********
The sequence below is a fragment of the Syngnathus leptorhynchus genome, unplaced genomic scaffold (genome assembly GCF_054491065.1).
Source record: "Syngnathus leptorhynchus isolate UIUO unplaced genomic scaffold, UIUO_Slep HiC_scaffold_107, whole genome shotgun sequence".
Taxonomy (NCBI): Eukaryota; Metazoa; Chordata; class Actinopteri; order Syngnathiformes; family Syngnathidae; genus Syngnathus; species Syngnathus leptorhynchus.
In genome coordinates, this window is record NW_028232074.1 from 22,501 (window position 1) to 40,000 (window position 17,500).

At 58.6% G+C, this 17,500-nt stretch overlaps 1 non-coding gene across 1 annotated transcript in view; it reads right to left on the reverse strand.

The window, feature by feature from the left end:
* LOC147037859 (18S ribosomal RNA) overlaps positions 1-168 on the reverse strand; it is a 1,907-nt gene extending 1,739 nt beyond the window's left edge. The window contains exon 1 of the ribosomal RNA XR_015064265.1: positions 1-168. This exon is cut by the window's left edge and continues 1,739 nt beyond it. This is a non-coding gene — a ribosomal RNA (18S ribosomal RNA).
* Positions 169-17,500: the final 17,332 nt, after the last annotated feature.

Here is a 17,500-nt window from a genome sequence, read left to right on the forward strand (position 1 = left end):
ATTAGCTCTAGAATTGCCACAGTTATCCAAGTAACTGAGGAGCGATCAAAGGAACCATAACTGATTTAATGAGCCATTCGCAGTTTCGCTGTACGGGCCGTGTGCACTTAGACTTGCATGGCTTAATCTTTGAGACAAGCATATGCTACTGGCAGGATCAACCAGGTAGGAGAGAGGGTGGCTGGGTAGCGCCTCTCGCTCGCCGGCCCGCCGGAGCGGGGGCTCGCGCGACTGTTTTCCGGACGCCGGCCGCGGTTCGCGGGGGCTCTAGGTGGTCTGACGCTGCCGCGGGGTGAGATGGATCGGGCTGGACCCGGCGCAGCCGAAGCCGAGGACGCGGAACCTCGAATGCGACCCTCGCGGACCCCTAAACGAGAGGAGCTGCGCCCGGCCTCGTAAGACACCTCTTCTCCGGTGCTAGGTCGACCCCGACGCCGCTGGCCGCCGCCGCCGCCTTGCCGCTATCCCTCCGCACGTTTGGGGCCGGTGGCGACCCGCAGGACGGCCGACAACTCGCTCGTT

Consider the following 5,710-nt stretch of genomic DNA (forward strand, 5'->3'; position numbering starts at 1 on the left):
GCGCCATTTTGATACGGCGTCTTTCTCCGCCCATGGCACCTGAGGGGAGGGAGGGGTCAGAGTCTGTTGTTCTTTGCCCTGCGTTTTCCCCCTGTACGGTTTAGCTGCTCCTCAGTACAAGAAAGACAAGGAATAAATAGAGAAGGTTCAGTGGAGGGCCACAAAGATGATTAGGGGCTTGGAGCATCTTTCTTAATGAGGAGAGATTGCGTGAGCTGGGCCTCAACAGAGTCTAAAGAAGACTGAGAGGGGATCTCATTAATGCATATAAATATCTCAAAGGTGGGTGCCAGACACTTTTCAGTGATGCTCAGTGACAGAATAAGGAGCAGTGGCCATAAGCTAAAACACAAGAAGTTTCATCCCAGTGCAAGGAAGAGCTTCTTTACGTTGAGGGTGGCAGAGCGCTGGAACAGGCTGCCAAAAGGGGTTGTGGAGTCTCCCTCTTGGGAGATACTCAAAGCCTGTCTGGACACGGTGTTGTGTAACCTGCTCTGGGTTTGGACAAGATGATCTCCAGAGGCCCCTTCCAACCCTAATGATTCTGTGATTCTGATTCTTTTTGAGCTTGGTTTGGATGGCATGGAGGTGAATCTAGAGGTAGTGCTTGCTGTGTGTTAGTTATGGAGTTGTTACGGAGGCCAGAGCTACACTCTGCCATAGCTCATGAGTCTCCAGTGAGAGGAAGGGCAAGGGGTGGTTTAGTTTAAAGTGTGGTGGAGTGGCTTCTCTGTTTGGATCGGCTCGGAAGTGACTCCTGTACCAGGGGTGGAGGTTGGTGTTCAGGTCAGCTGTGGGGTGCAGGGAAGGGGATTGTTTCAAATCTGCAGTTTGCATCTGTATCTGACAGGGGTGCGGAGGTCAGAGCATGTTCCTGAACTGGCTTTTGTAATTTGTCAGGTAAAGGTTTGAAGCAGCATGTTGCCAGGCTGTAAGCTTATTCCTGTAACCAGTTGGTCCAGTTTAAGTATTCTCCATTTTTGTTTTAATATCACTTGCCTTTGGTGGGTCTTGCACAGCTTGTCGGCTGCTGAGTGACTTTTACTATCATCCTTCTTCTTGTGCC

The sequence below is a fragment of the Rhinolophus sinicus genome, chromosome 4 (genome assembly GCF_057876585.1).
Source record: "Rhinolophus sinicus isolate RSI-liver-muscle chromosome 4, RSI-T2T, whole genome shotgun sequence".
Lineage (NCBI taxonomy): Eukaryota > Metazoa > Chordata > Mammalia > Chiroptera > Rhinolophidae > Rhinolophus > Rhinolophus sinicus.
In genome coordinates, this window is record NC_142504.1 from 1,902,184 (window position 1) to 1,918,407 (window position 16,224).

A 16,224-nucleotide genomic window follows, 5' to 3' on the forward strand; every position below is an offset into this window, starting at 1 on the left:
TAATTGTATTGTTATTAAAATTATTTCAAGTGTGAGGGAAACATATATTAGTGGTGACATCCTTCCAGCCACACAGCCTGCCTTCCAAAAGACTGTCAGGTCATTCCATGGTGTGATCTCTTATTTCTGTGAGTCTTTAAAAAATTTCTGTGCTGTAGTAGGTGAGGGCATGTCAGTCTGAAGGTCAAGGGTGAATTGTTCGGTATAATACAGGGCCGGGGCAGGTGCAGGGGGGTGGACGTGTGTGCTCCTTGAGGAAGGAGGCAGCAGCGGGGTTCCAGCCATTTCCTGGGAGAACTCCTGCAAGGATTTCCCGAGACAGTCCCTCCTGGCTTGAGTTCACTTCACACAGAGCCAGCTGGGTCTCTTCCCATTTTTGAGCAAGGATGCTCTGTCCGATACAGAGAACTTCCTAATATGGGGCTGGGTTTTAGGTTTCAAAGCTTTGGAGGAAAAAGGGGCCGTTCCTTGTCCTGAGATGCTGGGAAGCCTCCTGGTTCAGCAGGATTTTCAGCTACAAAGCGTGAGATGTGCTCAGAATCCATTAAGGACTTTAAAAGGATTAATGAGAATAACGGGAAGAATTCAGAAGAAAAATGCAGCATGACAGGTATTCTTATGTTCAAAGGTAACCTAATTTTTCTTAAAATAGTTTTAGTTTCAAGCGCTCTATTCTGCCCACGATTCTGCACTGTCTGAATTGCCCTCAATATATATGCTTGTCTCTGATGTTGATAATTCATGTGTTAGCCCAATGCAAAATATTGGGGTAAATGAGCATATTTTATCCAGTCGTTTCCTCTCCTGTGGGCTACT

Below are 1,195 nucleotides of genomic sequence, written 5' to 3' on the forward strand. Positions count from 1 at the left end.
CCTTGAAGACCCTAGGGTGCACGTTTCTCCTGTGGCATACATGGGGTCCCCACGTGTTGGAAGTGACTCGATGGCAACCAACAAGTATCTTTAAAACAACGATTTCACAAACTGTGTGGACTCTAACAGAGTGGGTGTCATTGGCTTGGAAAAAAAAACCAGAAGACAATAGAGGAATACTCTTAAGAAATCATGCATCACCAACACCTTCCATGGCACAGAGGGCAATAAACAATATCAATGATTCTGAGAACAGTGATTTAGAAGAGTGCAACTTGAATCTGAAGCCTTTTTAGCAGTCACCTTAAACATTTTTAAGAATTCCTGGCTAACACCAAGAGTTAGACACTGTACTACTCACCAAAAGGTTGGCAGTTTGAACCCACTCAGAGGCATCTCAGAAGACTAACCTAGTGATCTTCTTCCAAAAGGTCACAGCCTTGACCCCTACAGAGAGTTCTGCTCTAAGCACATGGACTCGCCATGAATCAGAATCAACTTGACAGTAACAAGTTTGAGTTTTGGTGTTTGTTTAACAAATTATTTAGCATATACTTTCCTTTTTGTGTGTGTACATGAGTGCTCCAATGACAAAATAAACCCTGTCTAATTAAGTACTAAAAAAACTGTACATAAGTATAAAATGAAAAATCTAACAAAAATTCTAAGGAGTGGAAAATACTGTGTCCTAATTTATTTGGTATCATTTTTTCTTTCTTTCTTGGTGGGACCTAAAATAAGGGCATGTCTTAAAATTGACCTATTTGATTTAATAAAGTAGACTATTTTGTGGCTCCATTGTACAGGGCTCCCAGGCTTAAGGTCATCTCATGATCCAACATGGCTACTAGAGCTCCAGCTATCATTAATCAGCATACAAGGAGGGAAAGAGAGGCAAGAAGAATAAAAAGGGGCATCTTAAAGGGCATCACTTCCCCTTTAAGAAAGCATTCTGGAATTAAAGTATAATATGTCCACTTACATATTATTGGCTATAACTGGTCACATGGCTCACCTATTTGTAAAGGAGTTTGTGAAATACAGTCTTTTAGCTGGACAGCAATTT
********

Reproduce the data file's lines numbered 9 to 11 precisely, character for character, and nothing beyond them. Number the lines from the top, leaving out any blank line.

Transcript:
Here is a 17,500-nt window from a genome sequence, read left to right on the forward strand (position 1 = left end):
ATTAGCTCTAGAATTGCCACAGTTATCCAAGTAACTGAGGAGCGATCAAAGGAACCATAACTGATTTAATGAGCCATTCGCAGTTTCGCTGTACGGGCCGTGTGCACTTAGACTTGCATGGCTTAATCTTTGAGACAAGCATATGCTACTGGCAGGATCAACCAGGTAGGAGAGAGGGTGGCTGGGTAGCGCCTCTCGCTCGCCGGCCCGCCGGAGCGGGGGCTCGCGCGACTGTTTTCCGGACGCCGGCCGCGGTTCGCGGGGGCTCTAGGTGGTCTGACGCTGCCGCGGGGTGAGATGGATCGGGCTGGACCCGGCGCAGCCGAAGCCGAGGACGCGGAACCTCGAATGCGACCCTCGCGGACCCCTAAACGAGAGGAGCTGCGCCCGGCCTCGTAAGACACCTCTTCTCCGGTGCTAGGTCGACCCCGACGCCGCTGGCCGCCGCCGCCGCCTTGCCGCTATCCCTCCGCACGTTTGGGGCCGGTGGCGACCCGCAGGACGGCCGACAACTCGCTCGTT

Consider the following 5,710-nt stretch of genomic DNA (forward strand, 5'->3'; position numbering starts at 1 on the left):